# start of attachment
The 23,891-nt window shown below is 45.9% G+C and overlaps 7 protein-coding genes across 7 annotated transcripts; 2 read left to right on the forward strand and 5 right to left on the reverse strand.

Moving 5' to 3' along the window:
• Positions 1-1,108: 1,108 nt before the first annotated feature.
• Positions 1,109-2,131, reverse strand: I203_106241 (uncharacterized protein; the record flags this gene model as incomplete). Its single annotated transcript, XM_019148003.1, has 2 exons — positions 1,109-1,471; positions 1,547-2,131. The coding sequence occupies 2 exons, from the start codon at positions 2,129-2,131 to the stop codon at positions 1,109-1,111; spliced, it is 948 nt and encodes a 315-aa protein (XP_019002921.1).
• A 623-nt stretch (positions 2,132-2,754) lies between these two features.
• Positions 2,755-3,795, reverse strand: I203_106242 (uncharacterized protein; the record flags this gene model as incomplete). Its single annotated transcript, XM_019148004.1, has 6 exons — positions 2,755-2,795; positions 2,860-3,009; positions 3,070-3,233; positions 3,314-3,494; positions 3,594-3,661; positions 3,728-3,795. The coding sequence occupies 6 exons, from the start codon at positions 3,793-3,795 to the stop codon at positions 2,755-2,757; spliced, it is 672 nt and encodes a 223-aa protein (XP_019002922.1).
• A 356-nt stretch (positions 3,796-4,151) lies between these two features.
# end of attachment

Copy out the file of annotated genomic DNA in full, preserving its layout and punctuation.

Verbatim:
The 23,891-nt window shown below is 45.9% G+C and overlaps 7 protein-coding genes across 7 annotated transcripts; 2 read left to right on the forward strand and 5 right to left on the reverse strand.

Moving 5' to 3' along the window:
• Positions 1-1,108: 1,108 nt before the first annotated feature.
• Positions 1,109-2,131, reverse strand: I203_106241 (uncharacterized protein; the record flags this gene model as incomplete). Its single annotated transcript, XM_019148003.1, has 2 exons — positions 1,109-1,471; positions 1,547-2,131. The coding sequence occupies 2 exons, from the start codon at positions 2,129-2,131 to the stop codon at positions 1,109-1,111; spliced, it is 948 nt and encodes a 315-aa protein (XP_019002921.1).
• A 623-nt stretch (positions 2,132-2,754) lies between these two features.
• Positions 2,755-3,795, reverse strand: I203_106242 (uncharacterized protein; the record flags this gene model as incomplete). Its single annotated transcript, XM_019148004.1, has 6 exons — positions 2,755-2,795; positions 2,860-3,009; positions 3,070-3,233; positions 3,314-3,494; positions 3,594-3,661; positions 3,728-3,795. The coding sequence occupies 6 exons, from the start codon at positions 3,793-3,795 to the stop codon at positions 2,755-2,757; spliced, it is 672 nt and encodes a 223-aa protein (XP_019002922.1).
• A 356-nt stretch (positions 3,796-4,151) lies between these two features.